By Patricia Canole

Easter traditions and symbols have evolved, though some have been around for centuries. While to Christians, it is a religious celebration, many Easter traditions have pagan routes. Today, practices have evolved and made Easter candy among newer additions to the Springtime holiday.

This mythical mammal’s origins are unclear, but rabbits—known to be prolific procreators—are an ancient symbol of fertility and new life. According to legend, the Easter Bunny first arrived in America in the 1700s with German immigrants who settled in Pennsylvania who transported their tradition of an egg-laying hare called “Oschter Haws.” The custom quickly spread across the U.S., and the fabled creature’s deliveries included chocolate in decorated baskets.

After Halloween, Easter is the best-selling candy holiday in America. Exchanging chocolates and sweets during Easter gained popularity in Europe during the mid-19th century. Companies developed methods for mass-producing sweets and unveiled confections in fancy holiday shapes and packages, like Cadbury eggs.

Chocolate Bunnies Although it’s not known who created the first chocolate bunny, no doubt it was probably someone of German descent. In 19th-century Germany, pastry and sugar bunnies (some had hard-boiled eggs inside) were in mass production. Bunny-shaped tins, used for chocolate molds, have been traced back to Munich in the 1850s.

Chocolate Eggs Among the most popular sweet treats associated with this day are chocolate eggs, dating back to early 19th-century Europe. Eggs have been associated with Easter as a symbol of new life..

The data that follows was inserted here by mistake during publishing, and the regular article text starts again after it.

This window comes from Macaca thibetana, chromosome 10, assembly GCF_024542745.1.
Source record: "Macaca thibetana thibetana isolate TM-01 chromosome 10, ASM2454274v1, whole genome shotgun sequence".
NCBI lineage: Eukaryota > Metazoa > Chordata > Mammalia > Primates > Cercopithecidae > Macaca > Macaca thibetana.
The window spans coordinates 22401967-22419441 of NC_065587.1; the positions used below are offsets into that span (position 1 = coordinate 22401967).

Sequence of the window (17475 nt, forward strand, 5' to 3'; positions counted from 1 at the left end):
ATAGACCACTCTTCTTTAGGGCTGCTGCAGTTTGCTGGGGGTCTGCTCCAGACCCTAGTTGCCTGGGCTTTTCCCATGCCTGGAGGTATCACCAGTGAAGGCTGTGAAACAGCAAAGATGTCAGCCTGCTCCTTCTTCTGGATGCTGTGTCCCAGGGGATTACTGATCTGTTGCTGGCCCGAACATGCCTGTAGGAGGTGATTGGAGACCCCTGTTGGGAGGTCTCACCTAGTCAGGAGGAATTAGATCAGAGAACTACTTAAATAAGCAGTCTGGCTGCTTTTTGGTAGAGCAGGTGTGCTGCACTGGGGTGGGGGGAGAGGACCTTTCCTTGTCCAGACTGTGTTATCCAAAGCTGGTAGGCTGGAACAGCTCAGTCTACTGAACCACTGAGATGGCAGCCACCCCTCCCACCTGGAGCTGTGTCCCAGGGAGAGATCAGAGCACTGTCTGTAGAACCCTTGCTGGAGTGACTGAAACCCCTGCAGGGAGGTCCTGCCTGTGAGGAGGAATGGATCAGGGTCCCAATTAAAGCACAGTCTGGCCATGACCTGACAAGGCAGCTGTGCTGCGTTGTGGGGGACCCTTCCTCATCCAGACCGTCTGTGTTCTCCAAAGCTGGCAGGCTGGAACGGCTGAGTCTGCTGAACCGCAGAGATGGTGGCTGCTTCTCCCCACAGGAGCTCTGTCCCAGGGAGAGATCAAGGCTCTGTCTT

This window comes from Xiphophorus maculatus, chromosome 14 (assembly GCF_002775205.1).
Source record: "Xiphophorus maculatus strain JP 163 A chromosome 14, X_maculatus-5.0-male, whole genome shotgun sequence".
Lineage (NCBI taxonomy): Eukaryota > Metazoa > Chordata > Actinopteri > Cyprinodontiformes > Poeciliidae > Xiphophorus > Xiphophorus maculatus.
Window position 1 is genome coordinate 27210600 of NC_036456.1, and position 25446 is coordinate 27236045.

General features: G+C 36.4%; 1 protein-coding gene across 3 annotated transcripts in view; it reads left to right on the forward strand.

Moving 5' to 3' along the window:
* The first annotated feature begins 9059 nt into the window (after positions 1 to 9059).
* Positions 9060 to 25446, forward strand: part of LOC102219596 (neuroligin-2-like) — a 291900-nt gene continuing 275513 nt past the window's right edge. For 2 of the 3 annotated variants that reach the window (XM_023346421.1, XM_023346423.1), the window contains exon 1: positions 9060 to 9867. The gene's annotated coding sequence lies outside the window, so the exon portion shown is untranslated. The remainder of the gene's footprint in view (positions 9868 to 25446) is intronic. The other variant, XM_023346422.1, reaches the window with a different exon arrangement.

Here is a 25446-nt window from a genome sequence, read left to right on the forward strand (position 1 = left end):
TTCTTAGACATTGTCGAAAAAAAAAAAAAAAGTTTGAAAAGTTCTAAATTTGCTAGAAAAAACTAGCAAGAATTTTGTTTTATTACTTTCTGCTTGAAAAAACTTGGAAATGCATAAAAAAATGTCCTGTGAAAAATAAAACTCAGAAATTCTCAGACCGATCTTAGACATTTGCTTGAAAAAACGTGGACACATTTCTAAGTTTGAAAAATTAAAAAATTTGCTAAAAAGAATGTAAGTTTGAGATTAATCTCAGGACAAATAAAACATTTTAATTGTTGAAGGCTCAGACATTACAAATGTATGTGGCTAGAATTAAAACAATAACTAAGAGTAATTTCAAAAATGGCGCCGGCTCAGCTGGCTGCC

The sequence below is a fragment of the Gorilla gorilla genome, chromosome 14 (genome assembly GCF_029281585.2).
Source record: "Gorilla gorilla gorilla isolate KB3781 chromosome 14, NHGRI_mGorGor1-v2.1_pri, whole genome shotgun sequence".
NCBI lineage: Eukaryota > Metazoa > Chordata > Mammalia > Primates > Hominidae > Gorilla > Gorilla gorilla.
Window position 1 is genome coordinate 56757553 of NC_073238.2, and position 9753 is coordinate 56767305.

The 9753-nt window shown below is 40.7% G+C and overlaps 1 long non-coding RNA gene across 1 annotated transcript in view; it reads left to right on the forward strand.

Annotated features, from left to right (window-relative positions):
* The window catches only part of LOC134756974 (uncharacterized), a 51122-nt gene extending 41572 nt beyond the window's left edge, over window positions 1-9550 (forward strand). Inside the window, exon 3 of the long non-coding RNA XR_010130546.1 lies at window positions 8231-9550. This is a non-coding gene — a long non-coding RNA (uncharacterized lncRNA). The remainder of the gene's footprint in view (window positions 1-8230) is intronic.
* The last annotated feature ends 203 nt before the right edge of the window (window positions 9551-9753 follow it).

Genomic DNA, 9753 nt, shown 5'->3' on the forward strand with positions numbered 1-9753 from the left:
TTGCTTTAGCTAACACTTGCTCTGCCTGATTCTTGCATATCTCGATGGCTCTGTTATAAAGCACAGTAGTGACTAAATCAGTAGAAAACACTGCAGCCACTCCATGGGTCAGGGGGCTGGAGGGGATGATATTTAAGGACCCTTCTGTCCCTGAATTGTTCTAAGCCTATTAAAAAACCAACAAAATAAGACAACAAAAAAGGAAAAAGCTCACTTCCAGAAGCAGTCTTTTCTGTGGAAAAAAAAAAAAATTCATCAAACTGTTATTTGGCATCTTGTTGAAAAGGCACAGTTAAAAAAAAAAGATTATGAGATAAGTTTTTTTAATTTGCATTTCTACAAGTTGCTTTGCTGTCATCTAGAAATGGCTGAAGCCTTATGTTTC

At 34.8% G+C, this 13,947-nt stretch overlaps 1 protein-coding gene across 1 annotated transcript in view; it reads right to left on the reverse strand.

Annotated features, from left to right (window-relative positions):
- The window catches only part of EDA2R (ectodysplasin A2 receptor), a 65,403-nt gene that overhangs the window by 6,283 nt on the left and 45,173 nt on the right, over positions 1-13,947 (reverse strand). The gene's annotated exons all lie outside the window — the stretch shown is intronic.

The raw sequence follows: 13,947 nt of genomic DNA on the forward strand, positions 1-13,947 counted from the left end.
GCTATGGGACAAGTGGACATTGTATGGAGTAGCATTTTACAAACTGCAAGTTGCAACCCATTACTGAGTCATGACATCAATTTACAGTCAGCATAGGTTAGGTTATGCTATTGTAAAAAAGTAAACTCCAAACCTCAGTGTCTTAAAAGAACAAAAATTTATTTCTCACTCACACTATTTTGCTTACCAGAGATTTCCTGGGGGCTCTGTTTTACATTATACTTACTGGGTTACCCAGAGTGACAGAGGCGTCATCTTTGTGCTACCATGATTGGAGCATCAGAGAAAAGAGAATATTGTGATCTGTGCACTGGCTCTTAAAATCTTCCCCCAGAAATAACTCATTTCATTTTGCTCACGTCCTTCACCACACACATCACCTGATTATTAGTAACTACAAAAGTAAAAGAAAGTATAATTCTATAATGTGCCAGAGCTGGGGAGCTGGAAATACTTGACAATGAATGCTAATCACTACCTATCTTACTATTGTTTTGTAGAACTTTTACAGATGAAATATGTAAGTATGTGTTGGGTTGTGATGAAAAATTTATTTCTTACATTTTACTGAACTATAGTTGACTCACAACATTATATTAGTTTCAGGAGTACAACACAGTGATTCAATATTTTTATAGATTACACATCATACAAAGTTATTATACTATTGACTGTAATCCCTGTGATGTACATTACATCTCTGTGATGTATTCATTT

Jellybeans Another egg-shaped candy, the jellybean, became associated with Easter in the 1930s (although the jellybean’s origins reportedly date to a centuries-old sweet called Turkish Delight). According to National Confectioners Association, over 16 billion jellybeans are made in the U.S. each year for Easter.

Peeps Those sugary-sweet marshmallow candies were created in the 1950s by Sam Born, who founded the Just Born candy company. He set up a shop in Bethlehem, Pennsylvania, making these treats. It initially took 27 hours to create just one Peep, but luckily Born’s son began making the process more efficient—it now takes only six minutes! According to the maker, Peeps are available in various seasonal shapes and flavors, but Easter chicks remain the most popular.

New York City’s Easter Parade dates to the mid-1800s. During that time, the upper crust of society would attend Easter services at various Fifth Avenue churches stroll up and down later, showing off their new spring finery. Then, in 1948, the film Easter Parade was released, starring Fred Astaire and Judy Garland. With music by Irving Berlin, it was an instant hit. Since then, the parade lives on in Manhattan, with Fifth Avenue from 49th Street to 57th Street with parade-goers sporting elaborately decorated bonnets and hats.

Nothing says “Easter” like the incredible edible that’s been colored in pastel shades. However, our modern take on collecting, dyeing, and decorating eggs comes from a tradition dating back thousands of years. Many cultures, including the Greeks and Egyptians, saw eggs as a sign of fertility; they used them in religious rituals and hung them in pagan temples for mystical purposes.

Like the Easter Bunny, the practice of the Easter Basket likely began in Germany. Once children started to think the “Easter Hare” would leave goodies, they created small nests in their gardens where the bunny could place their treats. Another interpretation says that the basket tradition began much earlier with farmers in Middle Eastern cultures. They would reportedly bring seedlings in a basket to be blessed in hopes of having a bountiful harvest.